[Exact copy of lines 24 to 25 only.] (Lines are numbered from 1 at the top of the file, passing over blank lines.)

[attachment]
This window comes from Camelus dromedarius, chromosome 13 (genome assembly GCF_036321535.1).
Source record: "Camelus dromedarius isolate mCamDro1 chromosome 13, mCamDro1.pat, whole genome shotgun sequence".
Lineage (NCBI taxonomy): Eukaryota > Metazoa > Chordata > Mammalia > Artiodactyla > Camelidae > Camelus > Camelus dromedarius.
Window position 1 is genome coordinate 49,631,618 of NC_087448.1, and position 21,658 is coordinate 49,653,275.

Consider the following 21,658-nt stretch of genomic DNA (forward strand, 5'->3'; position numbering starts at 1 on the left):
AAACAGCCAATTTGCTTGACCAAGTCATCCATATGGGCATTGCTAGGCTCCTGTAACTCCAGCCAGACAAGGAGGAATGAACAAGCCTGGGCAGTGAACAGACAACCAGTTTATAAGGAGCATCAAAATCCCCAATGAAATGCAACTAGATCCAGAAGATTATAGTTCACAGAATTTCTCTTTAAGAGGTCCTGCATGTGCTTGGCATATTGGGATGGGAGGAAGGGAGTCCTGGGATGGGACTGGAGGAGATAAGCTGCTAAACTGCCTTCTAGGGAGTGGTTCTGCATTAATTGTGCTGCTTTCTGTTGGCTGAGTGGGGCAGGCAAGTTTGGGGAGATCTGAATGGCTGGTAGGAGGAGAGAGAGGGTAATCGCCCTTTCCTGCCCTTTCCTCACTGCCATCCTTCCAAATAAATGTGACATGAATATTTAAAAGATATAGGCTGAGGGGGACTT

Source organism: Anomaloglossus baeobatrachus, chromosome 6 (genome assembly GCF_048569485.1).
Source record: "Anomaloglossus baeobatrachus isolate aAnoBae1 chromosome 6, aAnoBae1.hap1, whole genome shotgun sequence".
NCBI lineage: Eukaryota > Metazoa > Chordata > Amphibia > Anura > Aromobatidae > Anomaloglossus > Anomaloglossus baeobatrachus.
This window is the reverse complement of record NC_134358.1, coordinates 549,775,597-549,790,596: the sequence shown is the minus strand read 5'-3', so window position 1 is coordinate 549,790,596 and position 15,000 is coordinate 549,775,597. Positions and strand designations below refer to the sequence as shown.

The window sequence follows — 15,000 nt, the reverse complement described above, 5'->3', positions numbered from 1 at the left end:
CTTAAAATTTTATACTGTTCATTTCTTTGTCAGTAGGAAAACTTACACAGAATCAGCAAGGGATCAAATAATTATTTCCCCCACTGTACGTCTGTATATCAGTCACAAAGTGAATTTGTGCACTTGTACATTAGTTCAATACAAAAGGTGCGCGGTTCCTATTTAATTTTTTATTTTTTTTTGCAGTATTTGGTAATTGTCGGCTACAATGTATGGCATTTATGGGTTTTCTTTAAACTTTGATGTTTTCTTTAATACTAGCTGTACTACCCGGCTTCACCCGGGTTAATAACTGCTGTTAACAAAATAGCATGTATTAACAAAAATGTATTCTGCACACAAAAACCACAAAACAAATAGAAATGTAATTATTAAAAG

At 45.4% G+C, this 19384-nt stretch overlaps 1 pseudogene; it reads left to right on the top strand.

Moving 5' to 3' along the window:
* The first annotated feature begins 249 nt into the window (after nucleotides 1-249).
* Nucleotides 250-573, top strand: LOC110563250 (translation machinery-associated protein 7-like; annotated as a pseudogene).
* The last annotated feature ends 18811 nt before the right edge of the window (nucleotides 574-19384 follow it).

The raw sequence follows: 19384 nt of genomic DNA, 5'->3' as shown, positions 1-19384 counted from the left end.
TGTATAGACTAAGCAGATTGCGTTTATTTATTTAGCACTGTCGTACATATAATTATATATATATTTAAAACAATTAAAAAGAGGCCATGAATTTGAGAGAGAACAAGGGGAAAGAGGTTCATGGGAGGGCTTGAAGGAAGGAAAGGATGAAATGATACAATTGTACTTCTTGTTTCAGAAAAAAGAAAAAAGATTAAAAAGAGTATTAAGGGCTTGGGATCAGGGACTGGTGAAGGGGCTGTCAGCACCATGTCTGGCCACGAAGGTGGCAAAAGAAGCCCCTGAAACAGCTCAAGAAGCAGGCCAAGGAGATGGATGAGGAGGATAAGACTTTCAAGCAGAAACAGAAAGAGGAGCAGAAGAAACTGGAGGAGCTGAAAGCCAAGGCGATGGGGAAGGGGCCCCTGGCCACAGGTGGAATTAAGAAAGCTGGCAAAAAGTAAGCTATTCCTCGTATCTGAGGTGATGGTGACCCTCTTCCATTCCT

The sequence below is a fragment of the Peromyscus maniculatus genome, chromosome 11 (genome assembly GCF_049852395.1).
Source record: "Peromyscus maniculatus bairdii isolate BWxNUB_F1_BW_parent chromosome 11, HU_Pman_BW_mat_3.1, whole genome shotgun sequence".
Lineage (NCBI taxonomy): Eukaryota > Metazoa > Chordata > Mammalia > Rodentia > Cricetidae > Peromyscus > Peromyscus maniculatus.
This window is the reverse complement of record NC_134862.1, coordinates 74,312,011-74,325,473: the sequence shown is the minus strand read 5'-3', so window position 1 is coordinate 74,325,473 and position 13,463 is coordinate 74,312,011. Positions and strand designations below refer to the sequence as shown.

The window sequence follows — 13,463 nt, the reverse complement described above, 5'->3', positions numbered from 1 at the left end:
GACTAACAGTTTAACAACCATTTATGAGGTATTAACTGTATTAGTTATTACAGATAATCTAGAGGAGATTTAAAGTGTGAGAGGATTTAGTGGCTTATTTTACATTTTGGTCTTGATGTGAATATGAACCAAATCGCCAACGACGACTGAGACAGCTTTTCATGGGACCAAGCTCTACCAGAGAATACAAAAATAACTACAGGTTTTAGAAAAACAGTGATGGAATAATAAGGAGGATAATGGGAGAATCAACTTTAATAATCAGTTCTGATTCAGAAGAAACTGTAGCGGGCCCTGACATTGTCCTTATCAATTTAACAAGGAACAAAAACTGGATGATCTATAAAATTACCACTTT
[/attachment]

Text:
The window sequence follows — 13,463 nt, the reverse complement described above, 5'->3', positions numbered from 1 at the left end:
GACTAACAGTTTAACAACCATTTATGAGGTATTAACTGTATTAGTTATTACAGATAATCTAGAGGAGATTTAAAGTGTGAGAGGATTTAGTGGCTTATTTTACATTTTGGTCTTGATGTGAATATGAACCAAATCGCCAACGACGACTGAGACAGCTTTTCATGGGACCAAGCTCTACCAGAGAATACAAAAATAACTACAGGTTTTAGAAAAACAGTGATGGAATAATAAGGAGGATAATGGGAGAATCAACTTTAATAATCAGTTCTGATTCAGAAGAAACTGTAGCGGGCCCTGACATTGTCCTTATCAATTTAACAAGGAACAAAAACTGGATGATCTATAAAATTACCACTTT